So there -- -- whole series of things we can do that will actually reduce the threat of nuclear -- eleventh terrorist group headed home.
This material and making a weapon and at the same time will bring the number of weapons down in the Russian and American arsenal to a point where it's more -- When did you ever -- you never get to zero right well that's a zero that means that it is for one country one sub national groups to cheat have one left behind -- their profits.
And well that's a threat.
They think we can get to zero these five men.
Not so sure about that.
But I think that that goal.
It has inspired a lot of people including President Obama to pursue.
These issues and that John McCain.
Actually embrace the idea of eliminating nuclear weapons when he was running for president four years ago that -- I think everything else like to wrap everything reverend -- about it Kevin changes.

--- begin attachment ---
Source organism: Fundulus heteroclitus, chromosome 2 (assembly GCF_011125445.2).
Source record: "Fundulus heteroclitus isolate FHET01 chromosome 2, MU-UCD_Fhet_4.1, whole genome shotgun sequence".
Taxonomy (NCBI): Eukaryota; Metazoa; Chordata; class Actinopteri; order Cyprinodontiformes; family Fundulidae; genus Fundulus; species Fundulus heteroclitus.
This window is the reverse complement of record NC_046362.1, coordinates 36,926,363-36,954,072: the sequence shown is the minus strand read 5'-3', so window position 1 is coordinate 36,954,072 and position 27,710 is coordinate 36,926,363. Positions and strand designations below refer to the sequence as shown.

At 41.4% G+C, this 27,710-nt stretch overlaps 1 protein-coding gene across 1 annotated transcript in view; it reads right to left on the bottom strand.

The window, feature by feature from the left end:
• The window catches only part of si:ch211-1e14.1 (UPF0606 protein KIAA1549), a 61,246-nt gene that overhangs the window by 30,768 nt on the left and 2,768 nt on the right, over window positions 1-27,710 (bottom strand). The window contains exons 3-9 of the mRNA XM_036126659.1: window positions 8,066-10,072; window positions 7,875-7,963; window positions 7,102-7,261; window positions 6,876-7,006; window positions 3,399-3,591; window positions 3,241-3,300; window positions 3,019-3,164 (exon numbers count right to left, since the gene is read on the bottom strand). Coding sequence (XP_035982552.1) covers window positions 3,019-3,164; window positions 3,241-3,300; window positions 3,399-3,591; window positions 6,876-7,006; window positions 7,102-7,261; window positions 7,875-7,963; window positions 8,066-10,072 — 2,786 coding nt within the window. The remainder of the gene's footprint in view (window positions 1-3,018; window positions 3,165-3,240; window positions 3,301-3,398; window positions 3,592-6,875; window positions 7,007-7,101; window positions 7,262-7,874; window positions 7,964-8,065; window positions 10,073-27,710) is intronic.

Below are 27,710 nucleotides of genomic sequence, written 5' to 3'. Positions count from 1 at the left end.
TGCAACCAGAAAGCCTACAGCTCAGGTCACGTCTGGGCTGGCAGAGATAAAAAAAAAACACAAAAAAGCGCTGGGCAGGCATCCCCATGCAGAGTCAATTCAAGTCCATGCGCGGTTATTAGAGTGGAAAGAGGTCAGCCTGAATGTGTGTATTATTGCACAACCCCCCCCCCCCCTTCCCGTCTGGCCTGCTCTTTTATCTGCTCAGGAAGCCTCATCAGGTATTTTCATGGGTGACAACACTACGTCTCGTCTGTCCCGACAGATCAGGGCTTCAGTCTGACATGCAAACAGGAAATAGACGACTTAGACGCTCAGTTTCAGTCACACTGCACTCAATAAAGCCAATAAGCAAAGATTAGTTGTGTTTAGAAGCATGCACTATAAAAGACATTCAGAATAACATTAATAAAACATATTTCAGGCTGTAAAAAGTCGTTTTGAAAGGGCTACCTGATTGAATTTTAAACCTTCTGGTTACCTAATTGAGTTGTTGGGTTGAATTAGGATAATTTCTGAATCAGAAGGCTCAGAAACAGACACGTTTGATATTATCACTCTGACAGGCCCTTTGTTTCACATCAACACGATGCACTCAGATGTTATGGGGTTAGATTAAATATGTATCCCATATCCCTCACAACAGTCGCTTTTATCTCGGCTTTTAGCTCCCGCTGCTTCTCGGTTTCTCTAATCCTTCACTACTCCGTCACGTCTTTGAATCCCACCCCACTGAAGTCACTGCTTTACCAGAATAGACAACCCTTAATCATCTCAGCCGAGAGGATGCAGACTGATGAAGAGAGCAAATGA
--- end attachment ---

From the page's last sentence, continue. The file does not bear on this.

Well you know you can get down to a much more reasonable level and we are today we still have 5000 weapons of Russians Russians have done more why -- we need all these weapons.
There's not going to be.
Nuclear war between Russia and United States.
Let's say North Korea attacked the United States with a nuclear weapon hit Seattle.
This present United States going -- fire back hundreds or thousands of nuclear weapons.
Not sure the president and -- fire a single nuclear weapon he might retaliate with conventional.
Bombs so we don't need all of these weapons and if we get down to about 500.
Then maybe the Chinese will talk about cutting mayors we might actually get down to a level where the threat of some kind of nuclear exchange between Pakistan and India is reduced.
That so it's not it's not entirely crazy idea at least two.
Move in that direction.
What -- -- for President Reagan I drafted the young Star Wars speech -- I wrote the part nobody remembers president ray camera part everybody remembers that.